Peaky times for parks

Another major UK holiday park business is being toted for sale, as the sector continues to draw in a swathe of new investors, off the back of strong staycation business.  

Sky News reported that Onex Corporation, owners of Parkdean Resorts, has hired advisors to prepare a possible sale. The business could be worth significantly more than the GBP1.3bn paid by the private equity investor in 2017. 

The move comes as final bids are being checked over at Park Holidays, where a sale is likely to yield around GBP850m for sellers Bidders are understood to include the Universities Superannuation Scheme, the UK’s biggest pension fund, as well as PAI. Park is substantially owned by investor Intermediate Capital Group, which took hold of the company in 2017. Right now, Park has 42 sites around the UK.  

Early this summer, investor CVC Capital Partners signalled the opportunity in the market for consolidation and scale economies, picking up Away Resorts in June. It then followed that with the purchase of Aria Resorts, combining the two to create a business that welcomes more than 750,000 guests a year.  

Also looking to win from the sector is seasoned hotel investor Blackstone, which in January picked up Bourne Leisure, a business combining three brands including park holiday operation Haven, holiday park brand Butlins, and leisure hotel brand Warner. Blackstone and Starwood Capital shared the GBP1.8bn funding of the acquisition, where the group’s new owner will be weighing up the options of how to grow, and whether to split, the company.  

Parkdean has 67 sites across the UK, and has seen continued investment to upgrade the offering. As recently as May, a further GBP70m was committed on new caravans and lodges, as well as improved technology. The business has also talked of building three next generation parks.  

The fundamental attractions of the sector remain around a multiplicity of income streams, as well as a scarcity of new sites due to tight UK planning regulations. Revenues can come from management fees, rental of owned units, sale of units, pitch fees, and ancillaries such as food and beverage sales.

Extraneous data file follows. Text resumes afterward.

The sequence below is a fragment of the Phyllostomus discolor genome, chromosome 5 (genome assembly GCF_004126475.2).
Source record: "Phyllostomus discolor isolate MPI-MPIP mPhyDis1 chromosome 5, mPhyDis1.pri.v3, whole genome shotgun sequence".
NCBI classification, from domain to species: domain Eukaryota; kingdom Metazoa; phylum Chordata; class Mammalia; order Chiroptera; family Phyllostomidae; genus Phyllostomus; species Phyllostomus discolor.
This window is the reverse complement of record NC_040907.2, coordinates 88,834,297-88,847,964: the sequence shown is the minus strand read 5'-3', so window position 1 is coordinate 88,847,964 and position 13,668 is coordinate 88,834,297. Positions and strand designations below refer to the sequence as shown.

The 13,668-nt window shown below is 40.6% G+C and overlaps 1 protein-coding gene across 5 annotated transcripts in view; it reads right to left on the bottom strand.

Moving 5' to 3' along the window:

The larger scale consolidation plays help underline what has effectively become a two tier market, with major private equity looking at scale consolidations and brand building, while smaller operators and lower tier private equity investors continue to pick off individual sites, growing their own smaller portfolios.  

And smaller parks continue to come to market, as owners seek to exit in a strong market; for some family-owned businesses, the stresses of pandemic closures and reopening have clearly triggered a desire to retire. Typical of such deals is the recent disposal of the 97 pitch Brightlingsea Leisure Village. Savills sold the business to Countrywide Park Homes, which operates eleven residential home sites, and four holiday sites.  

Ian Simpson, head of leisure & trading at Savills, says the sector has had a busy 18 months, with pandemic-driven operational stresses offset by continued demand from investors. “The question is, how long will it last?” He sees private equity interest in the niche being more extensive than has been seen for a number of years. “There’s a particular intensity at the moment.” 

Simpson points to the shift in public mindset, forced on them by pandemic travel restrictions. “People have woken up to the fact that the UK is an interesting and diverse place to holiday.” Having been forced to look at a park home holiday, he said many have discovered that the quality of accommodation was better than they might have expected, having improved in recent years.  

With planning restrictions tight, Simpson says a good option for many investors is to take sites upmarket, replacing static caravans with more luxurious lodges, which attract higher rentals. “We’re seeing an improvement in quality.”  

Investors in larger parks will be looking to amalgamate businesses, grow a national presence under a single brand, and develop value-add on-site services including food and beverage, sports and entertainment facilities.  

“It’s quite different for private operators,” said Simpson, who will not want the operational commitment of additional facilities. A raft of smaller, family-run sites means there is inevitably a steady stream of sites coming up for sale, as owners retire. These are typically acquired by smaller groups, who might have a regional presence; and who are often backed by smaller scale private equity.  

HA Perspective [by Chris Bown]: This feels like a hot market – but is it too hot? One industry expert we spoke to certainly expressed concerns that the new money entering the space now, will be relying on a number of stars aligning correctly, in order to deliver really strong returns.  

On the plus side is the ESG agenda, persuading individuals to holiday at home, rather than fly; the opportunity to invest a relatively modest sum in a holiday home; and the pandemic-driven idea of taking a long weekend, working from home (or holiday home) either side of a weekend. On the opposite side is a raft of airlines and Mediterranean hoteliers, keenly preparing deals to attract newly-freed travellers from northern Europe. Throw into the mix the potential for an energy price spike, and place your bets.  

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